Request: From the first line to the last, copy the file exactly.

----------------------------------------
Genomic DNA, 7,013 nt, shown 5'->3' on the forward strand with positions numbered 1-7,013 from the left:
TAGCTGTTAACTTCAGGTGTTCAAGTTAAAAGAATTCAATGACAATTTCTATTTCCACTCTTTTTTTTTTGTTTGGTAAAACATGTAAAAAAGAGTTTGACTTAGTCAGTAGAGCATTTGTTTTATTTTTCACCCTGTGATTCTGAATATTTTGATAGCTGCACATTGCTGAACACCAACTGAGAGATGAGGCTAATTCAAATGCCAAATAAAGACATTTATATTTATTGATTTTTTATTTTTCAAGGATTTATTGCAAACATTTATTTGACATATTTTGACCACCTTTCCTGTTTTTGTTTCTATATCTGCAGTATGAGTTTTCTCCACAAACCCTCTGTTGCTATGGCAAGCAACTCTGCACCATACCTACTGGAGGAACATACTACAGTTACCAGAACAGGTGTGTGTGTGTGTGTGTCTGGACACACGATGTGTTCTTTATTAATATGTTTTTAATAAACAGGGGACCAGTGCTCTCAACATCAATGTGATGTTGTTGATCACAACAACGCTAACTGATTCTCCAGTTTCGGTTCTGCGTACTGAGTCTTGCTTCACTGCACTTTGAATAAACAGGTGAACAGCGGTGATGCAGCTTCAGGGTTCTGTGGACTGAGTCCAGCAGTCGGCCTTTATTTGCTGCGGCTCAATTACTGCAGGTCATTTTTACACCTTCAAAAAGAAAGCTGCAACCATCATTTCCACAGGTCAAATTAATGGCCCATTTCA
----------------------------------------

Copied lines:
Genomic DNA, 7,013 nt, shown 5'->3' on the forward strand with positions numbered 1-7,013 from the left:
TAGCTGTTAACTTCAGGTGTTCAAGTTAAAAGAATTCAATGACAATTTCTATTTCCACTCTTTTTTTTTTGTTTGGTAAAACATGTAAAAAAGAGTTTGACTTAGTCAGTAGAGCATTTGTTTTATTTTTCACCCTGTGATTCTGAATATTTTGATAGCTGCACATTGCTGAACACCAACTGAGAGATGAGGCTAATTCAAATGCCAAATAAAGACATTTATATTTATTGATTTTTTATTTTTCAAGGATTTATTGCAAACATTTATTTGACATATTTTGACCACCTTTCCTGTTTTTGTTTCTATATCTGCAGTATGAGTTTTCTCCACAAACCCTCTGTTGCTATGGCAAGCAACTCTGCACCATACCTACTGGAGGAACATACTACAGTTACCAGAACAGGTGTGTGTGTGTGTGTGTCTGGACACACGATGTGTTCTTTATTAATATGTTTTTAATAAACAGGGGACCAGTGCTCTCAACATCAATGTGATGTTGTTGATCACAACAACGCTAACTGATTCTCCAGTTTCGGTTCTGCGTACTGAGTCTTGCTTCACTGCACTTTGAATAAACAGGTGAACAGCGGTGATGCAGCTTCAGGGTTCTGTGGACTGAGTCCAGCAGTCGGCCTTTATTTGCTGCGGCTCAATTACTGCAGGTCATTTTTACACCTTCAAAAAGAAAGCTGCAACCATCATTTCCACAGGTCAAATTAATGGCCCATTTCA